Updated: May 15, 2020
Sometimes even the most seemingly complex subject, like money, can be simplified to follow the laws of nature.
I'd like to take a Zen approach to visualize the concepts of a balanced budget. I call this "The Waterwheel of Money and Happiness".
Imagine a lake at the foot of a mountain. The lake is glacier-fed by pure snow which falls on the mountain. At one end is a gate to a canal, which you control by turning a crank attached to a gear which opens or closes the gate and controls how much water leaves the lake and fills the canal.
The canal leads to a divide at a waterwheel and waterfall. The water going over the waterfall continues down the canal. On the other side is a waterwheel, where the canal feeds through, spinning the waterwheel and generates energy for your house. After passing your house, the canal spills into a small river, which curves down the countryside.
The mountain is your level of ownership.
The snowfall in the mountain is your income created by ownership.
The mountain lake is your cash.
The canal is your spending.
The gate, controlled by a crank, is your spending level.
The canal leading to the waterwheel at your house is spending needed for happiness.
The canal leading to the waterfall is spending not needed for happiness.
When you spend money, you are either opening or closing the canal gate based on your spending level. You need to spend a minimum amount to be happy and meet your basic needs. The waterwheel takes care of your home, utility, transport, health and grocery bills at the very minimum.
If you open it too much, you'll spend too much money and the lake drains away completely. Now you can't even keep the waterwheel going and your house goes dark until you wait long enough for the glacier to melt enough to start filling up the lake again, up to the point where it begins filling the canal.
If you open it too little, you spend too little money and the water wheel can't turn fast enough to keep the lights on in the house.
The balanced budget for happiness is to spend enough money to keep the waterwheel turning, but not so much that it's wasted by sending too much over the waterfall. If the amount flowing out is more than what is flowing in, it drains the mountain lake.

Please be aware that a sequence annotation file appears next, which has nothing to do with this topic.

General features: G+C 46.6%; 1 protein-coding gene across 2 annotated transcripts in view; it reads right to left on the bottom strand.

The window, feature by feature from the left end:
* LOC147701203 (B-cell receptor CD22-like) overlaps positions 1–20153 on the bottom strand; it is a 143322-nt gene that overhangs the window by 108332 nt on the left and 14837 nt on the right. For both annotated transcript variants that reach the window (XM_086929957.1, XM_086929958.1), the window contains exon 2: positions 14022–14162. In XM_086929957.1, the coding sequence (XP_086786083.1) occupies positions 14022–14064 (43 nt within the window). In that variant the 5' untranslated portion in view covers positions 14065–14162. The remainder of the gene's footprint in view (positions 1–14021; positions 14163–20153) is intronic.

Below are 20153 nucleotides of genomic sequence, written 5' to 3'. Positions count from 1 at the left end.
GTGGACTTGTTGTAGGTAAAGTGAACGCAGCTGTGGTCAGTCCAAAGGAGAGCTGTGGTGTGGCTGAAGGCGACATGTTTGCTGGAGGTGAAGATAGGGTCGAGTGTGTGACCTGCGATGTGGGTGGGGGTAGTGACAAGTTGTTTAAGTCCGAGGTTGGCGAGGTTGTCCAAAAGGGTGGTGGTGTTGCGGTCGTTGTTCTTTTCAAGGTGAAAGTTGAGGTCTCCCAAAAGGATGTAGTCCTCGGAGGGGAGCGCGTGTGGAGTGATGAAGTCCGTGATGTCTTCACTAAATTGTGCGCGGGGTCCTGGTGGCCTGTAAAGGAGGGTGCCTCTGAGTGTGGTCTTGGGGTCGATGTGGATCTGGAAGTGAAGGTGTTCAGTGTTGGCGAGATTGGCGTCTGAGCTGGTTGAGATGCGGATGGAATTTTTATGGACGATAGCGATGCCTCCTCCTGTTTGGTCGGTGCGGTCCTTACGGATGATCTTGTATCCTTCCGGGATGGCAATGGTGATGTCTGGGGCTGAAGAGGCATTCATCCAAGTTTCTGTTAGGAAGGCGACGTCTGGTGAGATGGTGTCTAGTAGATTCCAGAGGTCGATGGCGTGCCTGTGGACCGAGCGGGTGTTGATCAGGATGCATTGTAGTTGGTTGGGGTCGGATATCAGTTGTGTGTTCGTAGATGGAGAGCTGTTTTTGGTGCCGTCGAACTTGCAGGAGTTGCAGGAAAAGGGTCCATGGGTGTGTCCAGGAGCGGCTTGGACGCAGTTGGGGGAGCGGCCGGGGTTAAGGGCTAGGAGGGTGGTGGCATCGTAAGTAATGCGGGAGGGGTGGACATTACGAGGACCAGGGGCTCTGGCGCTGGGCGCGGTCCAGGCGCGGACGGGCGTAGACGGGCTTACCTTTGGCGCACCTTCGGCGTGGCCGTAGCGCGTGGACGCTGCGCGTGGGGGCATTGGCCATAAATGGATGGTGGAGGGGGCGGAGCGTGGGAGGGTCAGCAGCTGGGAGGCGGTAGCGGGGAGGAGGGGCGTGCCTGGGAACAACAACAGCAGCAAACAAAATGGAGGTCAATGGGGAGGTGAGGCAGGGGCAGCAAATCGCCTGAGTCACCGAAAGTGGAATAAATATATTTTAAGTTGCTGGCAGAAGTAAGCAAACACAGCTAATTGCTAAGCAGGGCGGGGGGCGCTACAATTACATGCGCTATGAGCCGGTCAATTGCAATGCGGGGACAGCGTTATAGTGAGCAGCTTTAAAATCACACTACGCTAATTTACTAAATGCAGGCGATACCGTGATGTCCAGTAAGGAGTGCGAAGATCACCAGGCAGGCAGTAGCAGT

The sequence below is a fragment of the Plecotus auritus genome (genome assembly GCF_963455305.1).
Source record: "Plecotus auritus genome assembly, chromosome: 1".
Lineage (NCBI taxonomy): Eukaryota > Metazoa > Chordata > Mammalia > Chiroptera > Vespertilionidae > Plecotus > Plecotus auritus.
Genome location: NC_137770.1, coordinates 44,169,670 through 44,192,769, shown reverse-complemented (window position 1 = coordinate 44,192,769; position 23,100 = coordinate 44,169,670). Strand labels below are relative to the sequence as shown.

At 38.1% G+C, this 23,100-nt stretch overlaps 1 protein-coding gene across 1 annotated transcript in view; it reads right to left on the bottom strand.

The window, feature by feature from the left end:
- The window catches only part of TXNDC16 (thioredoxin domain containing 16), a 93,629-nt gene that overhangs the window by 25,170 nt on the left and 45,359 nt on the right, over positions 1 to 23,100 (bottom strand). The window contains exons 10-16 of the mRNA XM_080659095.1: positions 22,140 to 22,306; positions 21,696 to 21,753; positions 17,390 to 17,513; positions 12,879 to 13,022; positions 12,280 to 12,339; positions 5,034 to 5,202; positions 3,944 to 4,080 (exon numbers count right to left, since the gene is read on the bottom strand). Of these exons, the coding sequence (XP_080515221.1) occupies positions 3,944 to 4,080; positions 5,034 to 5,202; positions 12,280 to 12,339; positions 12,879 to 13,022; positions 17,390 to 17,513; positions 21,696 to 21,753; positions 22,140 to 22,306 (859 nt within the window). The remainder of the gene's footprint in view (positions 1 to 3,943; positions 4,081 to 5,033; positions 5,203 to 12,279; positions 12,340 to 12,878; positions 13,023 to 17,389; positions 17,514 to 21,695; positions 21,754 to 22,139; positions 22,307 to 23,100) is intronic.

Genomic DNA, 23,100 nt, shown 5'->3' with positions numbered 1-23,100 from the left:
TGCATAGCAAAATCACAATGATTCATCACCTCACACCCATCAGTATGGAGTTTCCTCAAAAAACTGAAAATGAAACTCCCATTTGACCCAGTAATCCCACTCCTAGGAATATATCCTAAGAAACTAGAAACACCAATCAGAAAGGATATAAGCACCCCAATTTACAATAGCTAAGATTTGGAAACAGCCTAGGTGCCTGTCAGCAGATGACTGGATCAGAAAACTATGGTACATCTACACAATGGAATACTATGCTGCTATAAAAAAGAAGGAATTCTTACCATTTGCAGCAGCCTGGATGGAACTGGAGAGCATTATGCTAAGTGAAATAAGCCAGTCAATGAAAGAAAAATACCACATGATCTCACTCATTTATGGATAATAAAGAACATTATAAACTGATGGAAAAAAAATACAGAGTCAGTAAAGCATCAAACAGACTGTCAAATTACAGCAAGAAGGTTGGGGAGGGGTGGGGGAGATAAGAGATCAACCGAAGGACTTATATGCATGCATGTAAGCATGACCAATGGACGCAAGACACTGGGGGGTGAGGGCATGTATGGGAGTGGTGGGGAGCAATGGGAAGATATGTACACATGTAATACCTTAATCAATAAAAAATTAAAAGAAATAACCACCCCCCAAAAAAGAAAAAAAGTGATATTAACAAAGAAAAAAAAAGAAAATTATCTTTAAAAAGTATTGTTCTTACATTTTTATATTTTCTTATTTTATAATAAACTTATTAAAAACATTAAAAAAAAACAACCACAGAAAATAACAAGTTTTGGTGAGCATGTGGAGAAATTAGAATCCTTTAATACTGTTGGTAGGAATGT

What if you do this right, and fill up the mountain lake completely? Here's the twist: you can then upgrade your mountain (ownership) by investing the money. The bigger mountain now generates more snowfall (income) and fills up your mountain lake even faster than before.
Debt and The Waterwheel
How does debt relate to this visualization? Debt puts a drain hole at the bottom of your mountain lake. The higher the payments, the bigger the hole. If your debt payments are too high relative to your income, the hole will become too big for your income to even fill up. The drain hole, not surprisingly, is piped underground to fill the debt owner's lake.
This is why even wealthy celebrities with high incomes who try to chase happiness beyond their spending abilities are putting a huge drain hole in the bottom of the lake, while at the same time opening up the canal lock completely. This is clearly unsustainable.
The path of least resistance is to not pay the debt, but this amounts to plugging the drain. If the debt drain hole isn't paid off each month and you avoid it, the drain hole gets bigger. Once it's unblocked, it drains even faster than before you plugged it.
The other temptation is to borrow from your retirement. That's like mining off the top of the mountains just to get the snow faster instead of waiting for it to melt. It ultimately costs much more income the long run. It’s killing the Golden Goose to try and get the gold inside, only to find that you've destroyed your future golden eggs.
To get rid of the drain hole, you have a few options. You can close the canal lock to focus only on spending needed for happiness, add more snowfall (income), and change out to a smaller drain hole of debt if you can.
How Much does Happiness Cost?
The reality behind this visualization is that it takes an understanding of happiness itself to know how to change a lifestyle to keep from sending too much of your precious time, traded for money, over the waterfall. However, economists' studies have long shown that you don't have to be wealthy, and certainly not living a fancy lifestyle.
Cost of living and culture may vary, but these studies show that happiness requires enough to cover your cost of living and a middle-class lifestyle. Beyond this point, extra spending does not improve your happiness.
Not only that, but having the stress of financial difficulties removed by filling up the lake gives you the flexibility to operate your lives without the worry of imminent bankruptcy. Investing this money creates consistent snowfall income which acts as a safety net, which boosts happiness significantly.
In fact, you’ll find that the countries often ranked as the happiest (see the World Happiness Report) provide the freedom for their citizens to build ownership and have a safety net simultaneously. Because we generally don’t live in the top-ranked countries, we should invest and create ownership to fund the “happiness shortfall” ourselves.
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